Sectoral boundaries have also been crossed in the island of La Palma, known for its clear skies. According to Ana Castañeda, Cabildo Insular de La Palma, not only is La Palma defending the night sky and starlight, (which is one of the reasons why many astronomy research team are operating on La Palma) it is also creating astrotourism and has gathered 52 companies (e.g. hotels, restaurants and other service companies) under the Star Island brand. An important feature in both cases is the public-private partnership which is less common on the two main islands of Gran Canary and Tenerife. The theme of Star Gazing was the basis for several service innovation initiatives: e.g. coaches help to install telescopes in the cooperating rural houses, signs along a route point at certain stars and restaurants and shops have adapted their service to the theme.
Profiling of tourists was called for by Anna van Welie, Zuyd University, as means for identifying the visitors in the future and building related marketing. She emphasised that no tourist is alike as the trend is increasingly towards unique experiences based on tailor-made services. This represents both an opportunity as well as a challenge for the Canary Islands that still rely on mass tourism (controlled by large, international tour operators), but have a lot more to offer.
Due to the structure of the tourism sector no drastic changes can be expected in the near future. Nevertheless, small niche markets are emerging without public sector intervention. The public sector does, however, play a key role in the development of the framework conditions for innovation ecosystems. Metka Stare, University of Ljubljana, divided these to the following four groups: human resources, dynamic markets, digital infrastructure and related services as well as supportive public policy.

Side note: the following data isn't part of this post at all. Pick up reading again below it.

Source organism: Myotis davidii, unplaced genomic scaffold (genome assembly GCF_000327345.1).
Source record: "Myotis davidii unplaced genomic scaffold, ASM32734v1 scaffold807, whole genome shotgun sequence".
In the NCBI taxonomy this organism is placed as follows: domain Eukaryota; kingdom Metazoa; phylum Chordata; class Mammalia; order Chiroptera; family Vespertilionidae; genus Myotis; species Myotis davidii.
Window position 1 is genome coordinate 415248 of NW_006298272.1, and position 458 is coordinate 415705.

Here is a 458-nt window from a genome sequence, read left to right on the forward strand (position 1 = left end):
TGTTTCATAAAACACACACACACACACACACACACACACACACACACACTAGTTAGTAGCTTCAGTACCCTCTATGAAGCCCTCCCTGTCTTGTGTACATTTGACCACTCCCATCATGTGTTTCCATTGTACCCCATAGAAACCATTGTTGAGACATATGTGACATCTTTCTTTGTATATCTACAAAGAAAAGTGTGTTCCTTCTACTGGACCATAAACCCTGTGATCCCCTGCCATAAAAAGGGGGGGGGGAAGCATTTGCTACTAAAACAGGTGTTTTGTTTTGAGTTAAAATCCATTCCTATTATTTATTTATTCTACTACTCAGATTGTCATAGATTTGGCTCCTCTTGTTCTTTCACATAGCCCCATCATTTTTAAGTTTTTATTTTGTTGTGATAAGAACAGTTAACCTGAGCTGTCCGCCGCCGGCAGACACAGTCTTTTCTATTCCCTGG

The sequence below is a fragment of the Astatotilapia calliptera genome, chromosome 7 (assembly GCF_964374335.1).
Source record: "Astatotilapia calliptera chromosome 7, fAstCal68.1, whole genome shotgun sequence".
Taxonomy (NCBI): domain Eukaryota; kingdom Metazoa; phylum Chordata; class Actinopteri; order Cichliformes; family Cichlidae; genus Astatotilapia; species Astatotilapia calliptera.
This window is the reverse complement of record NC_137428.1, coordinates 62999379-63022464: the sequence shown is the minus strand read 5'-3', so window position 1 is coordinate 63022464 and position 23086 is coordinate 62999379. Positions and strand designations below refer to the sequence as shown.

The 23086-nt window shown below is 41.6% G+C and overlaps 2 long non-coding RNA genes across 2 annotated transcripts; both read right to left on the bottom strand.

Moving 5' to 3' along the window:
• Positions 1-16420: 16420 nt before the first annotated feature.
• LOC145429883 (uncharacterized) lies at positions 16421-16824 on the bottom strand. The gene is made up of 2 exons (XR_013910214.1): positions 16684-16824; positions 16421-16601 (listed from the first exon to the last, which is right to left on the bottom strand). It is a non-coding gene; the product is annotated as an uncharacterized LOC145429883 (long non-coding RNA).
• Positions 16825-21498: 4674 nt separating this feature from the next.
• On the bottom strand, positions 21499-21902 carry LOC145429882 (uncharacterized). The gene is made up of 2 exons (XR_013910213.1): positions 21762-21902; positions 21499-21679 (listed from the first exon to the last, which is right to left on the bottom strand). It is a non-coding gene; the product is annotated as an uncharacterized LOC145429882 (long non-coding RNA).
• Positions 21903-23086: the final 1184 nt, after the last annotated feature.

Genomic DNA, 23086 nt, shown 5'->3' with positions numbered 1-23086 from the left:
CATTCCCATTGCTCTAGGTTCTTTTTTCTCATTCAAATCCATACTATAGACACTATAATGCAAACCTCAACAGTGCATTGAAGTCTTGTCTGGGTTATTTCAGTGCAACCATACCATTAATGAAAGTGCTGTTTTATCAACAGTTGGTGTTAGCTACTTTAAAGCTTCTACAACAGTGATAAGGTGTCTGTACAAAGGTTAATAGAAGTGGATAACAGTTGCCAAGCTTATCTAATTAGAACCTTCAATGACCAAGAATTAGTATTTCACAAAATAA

In addition to suitable framework conditions, collaboration in Innovation Platforms of various actors across sectors and disciplines is highly important in terms of an innovative region. Petri Räsänen (Council of Tampere region), presented the case of Demola as an example of a platform that allows the flow of innovations in a sustainable and efficient way. The Demola model is based on three simple principles: create new combinations of knowledge, move faster and make it very affordable to start. Demola combines the real life problems or challenges of companies and public sector actors with students. These talented and motivated individuals form teams that have jointly engaged in more than 500 projects, created 100+ start-ups, and attracted €18m funding in 4.5 years.
The framework conditions for service innovation, the company cases of Effi-e and Lopesan, the example of Demola and other ways to increase cross-sectoral collaboration, were discussed in the last two sessions of the peer review. It was acknowledged that the Canary Islands have often been among the first regions to test new technologies or innovations (e.g. water sanitation, wind energy), but these opportunities have not been capitalised on. The Canaries need to tap into existing talent and increase cross-sectoral and multidisciplinary approaches in order to fully utilise the specific characteristics of the seven islands and the ability to act as a test bed. Otherwise the opportunities will be missed also in the future.